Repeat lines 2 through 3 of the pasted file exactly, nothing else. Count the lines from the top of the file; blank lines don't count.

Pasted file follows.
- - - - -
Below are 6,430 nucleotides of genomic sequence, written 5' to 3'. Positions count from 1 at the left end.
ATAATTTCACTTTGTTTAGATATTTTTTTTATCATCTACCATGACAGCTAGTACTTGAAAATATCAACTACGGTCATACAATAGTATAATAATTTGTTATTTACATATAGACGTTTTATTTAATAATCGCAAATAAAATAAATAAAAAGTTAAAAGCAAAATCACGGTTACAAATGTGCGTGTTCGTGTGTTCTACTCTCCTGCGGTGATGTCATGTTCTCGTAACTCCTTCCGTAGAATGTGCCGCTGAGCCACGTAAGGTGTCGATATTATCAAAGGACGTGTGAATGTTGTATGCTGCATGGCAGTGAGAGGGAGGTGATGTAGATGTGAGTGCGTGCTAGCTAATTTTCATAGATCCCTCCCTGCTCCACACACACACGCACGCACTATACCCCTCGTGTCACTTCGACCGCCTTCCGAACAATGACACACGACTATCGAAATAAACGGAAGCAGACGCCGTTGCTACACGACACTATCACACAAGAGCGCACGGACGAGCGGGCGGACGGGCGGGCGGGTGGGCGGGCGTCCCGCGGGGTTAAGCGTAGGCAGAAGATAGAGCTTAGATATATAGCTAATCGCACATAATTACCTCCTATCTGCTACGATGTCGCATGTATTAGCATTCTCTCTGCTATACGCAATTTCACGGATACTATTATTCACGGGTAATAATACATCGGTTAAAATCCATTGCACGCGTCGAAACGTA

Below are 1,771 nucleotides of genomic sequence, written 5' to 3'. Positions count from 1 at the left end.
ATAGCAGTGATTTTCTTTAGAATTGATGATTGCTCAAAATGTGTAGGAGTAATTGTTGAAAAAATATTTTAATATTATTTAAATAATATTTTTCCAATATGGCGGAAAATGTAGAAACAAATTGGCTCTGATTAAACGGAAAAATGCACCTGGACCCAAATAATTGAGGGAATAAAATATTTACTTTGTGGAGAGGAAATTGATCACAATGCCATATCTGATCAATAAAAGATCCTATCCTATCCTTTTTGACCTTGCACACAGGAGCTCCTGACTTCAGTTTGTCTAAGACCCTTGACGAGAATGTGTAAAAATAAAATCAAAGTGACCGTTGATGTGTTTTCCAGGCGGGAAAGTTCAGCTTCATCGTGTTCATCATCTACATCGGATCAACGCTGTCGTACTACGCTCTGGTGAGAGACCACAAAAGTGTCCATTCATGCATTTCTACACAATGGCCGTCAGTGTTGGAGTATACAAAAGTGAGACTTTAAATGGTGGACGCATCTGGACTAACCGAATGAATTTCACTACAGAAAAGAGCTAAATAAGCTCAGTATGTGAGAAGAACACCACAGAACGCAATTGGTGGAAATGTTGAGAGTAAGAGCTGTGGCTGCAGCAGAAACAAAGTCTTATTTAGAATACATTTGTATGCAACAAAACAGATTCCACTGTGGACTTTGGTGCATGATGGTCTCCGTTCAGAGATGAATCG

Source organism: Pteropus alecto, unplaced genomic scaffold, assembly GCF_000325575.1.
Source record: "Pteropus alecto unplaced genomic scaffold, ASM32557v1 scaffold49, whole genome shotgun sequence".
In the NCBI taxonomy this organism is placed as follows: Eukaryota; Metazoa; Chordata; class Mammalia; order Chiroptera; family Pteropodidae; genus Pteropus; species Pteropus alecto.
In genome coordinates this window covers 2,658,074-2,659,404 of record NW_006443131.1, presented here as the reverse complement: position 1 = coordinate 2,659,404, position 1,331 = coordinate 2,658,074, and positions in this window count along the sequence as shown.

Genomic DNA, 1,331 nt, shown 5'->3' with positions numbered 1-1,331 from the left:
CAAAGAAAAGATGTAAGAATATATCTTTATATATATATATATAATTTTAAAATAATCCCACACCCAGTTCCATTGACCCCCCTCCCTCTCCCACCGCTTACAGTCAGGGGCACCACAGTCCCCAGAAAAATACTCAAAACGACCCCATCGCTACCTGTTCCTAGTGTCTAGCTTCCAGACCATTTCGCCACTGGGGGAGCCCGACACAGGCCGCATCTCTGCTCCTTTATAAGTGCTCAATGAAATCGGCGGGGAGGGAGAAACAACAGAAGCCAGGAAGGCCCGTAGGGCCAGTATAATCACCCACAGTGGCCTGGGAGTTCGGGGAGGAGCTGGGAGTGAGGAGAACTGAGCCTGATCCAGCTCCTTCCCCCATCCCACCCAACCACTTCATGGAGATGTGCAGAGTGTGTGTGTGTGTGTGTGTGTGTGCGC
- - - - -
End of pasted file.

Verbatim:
ATAATTTCACTTTGTTTAGATATTTTTTTTATCATCTACCATGACAGCTAGTACTTGAAAATATCAACTACGGTCATACAATAGTATAATAATTTGTTATTTACATATAGACGTTTTATTTAATAATCGCAAATAAAATAAATAAAAAGTTAAAAGCAAAATCACGGTTACAAATGTGCGTGTTCGTGTGTTCTACTCTCCTGCGGTGATGTCATGTTCTCGTAACTCCTTCCGTAGAATGTGCCGCTGAGCCACGTAAGGTGTCGATATTATCAAAGGACGTGTGAATGTTGTATGCTGCATGGCAGTGAGAGGGAGGTGATGTAGATGTGAGTGCGTGCTAGCTAATTTTCATAGATCCCTCCCTGCTCCACACACACACGCACGCACTATACCCCTCGTGTCACTTCGACCGCCTTCCGAACAATGACACACGACTATCGAAATAAACGGAAGCAGACGCCGTTGCTACACGACACTATCACACAAGAGCGCACGGACGAGCGGGCGGACGGGCGGGCGGGTGGGCGGGCGTCCCGCGGGGTTAAGCGTAGGCAGAAGATAGAGCTTAGATATATAGCTAATCGCACATAATTACCTCCTATCTGCTACGATGTCGCATGTATTAGCATTCTCTCTGCTATACGCAATTTCACGGATACTATTATTCACGGGTAATAATACATCGGTTAAAATCCATTGCACGCGTCGAAACGTA

Below are 1,771 nucleotides of genomic sequence, written 5' to 3'. Positions count from 1 at the left end.